winter

The winter holidays herald in one of the most-traveled times of the year. According to USA Today, the 10- to 17-day holiday period in December and January causes a 23% traveling spike compared to the rest of the year, so attracting these travelers is key. To help, we’ve put together a list of trends that have emerged or grown over the course of 2016 that every travel brand should keep in mind this holiday season.

The Rise of the Staycation
Travel during the holidays often is marked with either visiting or hosting friends and family – meaning that while your brand will continue to want to target new travelers, you’ll also want to keep in mind locals. Plus, in general, the idea of a “staycation” has grown in popularity, with more and more travelers seeking out local or nearby attractions that they can experience in a day or weekend.

The trick for local travel brands is providing locals with new experiences that differ from what they’re able to experience in their day-to-day. Develop materials and contact lists specific to locals to show the value of a day trip or staycation at your destination or attraction. When it comes to targeting locals, consider offering locals-only discounts or deals.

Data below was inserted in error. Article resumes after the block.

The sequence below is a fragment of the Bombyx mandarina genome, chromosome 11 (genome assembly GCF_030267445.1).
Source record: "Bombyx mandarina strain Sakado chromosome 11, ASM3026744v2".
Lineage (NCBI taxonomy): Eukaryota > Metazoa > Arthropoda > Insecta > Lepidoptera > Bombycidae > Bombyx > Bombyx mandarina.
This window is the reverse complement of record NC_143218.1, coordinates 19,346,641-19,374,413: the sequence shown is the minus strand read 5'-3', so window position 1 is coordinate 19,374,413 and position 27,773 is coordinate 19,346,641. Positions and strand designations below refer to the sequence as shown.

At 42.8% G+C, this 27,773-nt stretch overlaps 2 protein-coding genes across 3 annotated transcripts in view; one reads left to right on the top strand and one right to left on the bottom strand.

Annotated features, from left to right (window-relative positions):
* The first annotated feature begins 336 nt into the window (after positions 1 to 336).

Travel Personalization
It’s important to know who your guests are outside of just their name and credit card details because the better you know your customers, the better you can serve them. While still early, personalization in travel will swiftly becoming less of a nice-to-have and more expected by travelers and a key differentiator. Some ways to personalize include customer behaviors, social media actions and relationships, geo-location and demographic profiling.

For this holiday season, one simple (and free) way to identify guests is to track social creations – see who’s posting and when about your brand, manually decipher whose posts are the most engaging, and socially interact with those creators to offer tips or special offers. This is not exactly the most scalable way to tap into personalization, but it offers a good first step and will acquaint your team with the needs and benefits of doing a bigger push.

Longterm Relationships
Travel customer relationships are often short-lived. The consumer makes their purchase, and then you never hear from them again. More and more travel brands – from booking websites to attractions – are developing ways to keep and maintain longer relationships by fostering communities. Some have created forums for people to connect and get advice. This is especially helpful in the travel sphere where people are constantly seeking tips from other explorers. And of course many brands are taking to social media to continue conversations through interaction.

About The Author

Monica is a book hoarder and gets overexcited about community-driven marketing. She lives in New York City and dreams of a day when a landlord will let her have a cat.

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